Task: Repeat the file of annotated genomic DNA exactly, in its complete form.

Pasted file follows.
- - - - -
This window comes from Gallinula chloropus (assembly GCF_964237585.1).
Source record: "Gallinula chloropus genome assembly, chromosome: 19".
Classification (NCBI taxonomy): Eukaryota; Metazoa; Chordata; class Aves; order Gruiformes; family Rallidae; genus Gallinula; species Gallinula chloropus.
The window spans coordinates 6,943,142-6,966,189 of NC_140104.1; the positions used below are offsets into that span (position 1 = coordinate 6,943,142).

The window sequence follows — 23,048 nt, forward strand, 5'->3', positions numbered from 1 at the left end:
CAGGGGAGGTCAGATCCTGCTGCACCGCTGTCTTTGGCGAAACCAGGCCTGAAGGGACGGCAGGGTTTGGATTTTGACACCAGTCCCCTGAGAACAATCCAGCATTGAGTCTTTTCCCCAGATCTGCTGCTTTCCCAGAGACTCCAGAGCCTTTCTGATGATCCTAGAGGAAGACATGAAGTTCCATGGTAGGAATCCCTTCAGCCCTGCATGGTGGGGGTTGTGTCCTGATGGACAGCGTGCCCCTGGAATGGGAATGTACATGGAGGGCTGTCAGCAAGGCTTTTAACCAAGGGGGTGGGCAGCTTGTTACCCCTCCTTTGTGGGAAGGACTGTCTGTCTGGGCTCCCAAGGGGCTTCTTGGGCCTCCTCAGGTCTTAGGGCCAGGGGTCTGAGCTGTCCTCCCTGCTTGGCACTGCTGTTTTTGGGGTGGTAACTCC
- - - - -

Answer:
This window comes from Gallinula chloropus (assembly GCF_964237585.1).
Source record: "Gallinula chloropus genome assembly, chromosome: 19".
Classification (NCBI taxonomy): Eukaryota; Metazoa; Chordata; class Aves; order Gruiformes; family Rallidae; genus Gallinula; species Gallinula chloropus.
The window spans coordinates 6,943,142-6,966,189 of NC_140104.1; the positions used below are offsets into that span (position 1 = coordinate 6,943,142).

The window sequence follows — 23,048 nt, forward strand, 5'->3', positions numbered from 1 at the left end:
CAGGGGAGGTCAGATCCTGCTGCACCGCTGTCTTTGGCGAAACCAGGCCTGAAGGGACGGCAGGGTTTGGATTTTGACACCAGTCCCCTGAGAACAATCCAGCATTGAGTCTTTTCCCCAGATCTGCTGCTTTCCCAGAGACTCCAGAGCCTTTCTGATGATCCTAGAGGAAGACATGAAGTTCCATGGTAGGAATCCCTTCAGCCCTGCATGGTGGGGGTTGTGTCCTGATGGACAGCGTGCCCCTGGAATGGGAATGTACATGGAGGGCTGTCAGCAAGGCTTTTAACCAAGGGGGTGGGCAGCTTGTTACCCCTCCTTTGTGGGAAGGACTGTCTGTCTGGGCTCCCAAGGGGCTTCTTGGGCCTCCTCAGGTCTTAGGGCCAGGGGTCTGAGCTGTCCTCCCTGCTTGGCACTGCTGTTTTTGGGGTGGTAACTCC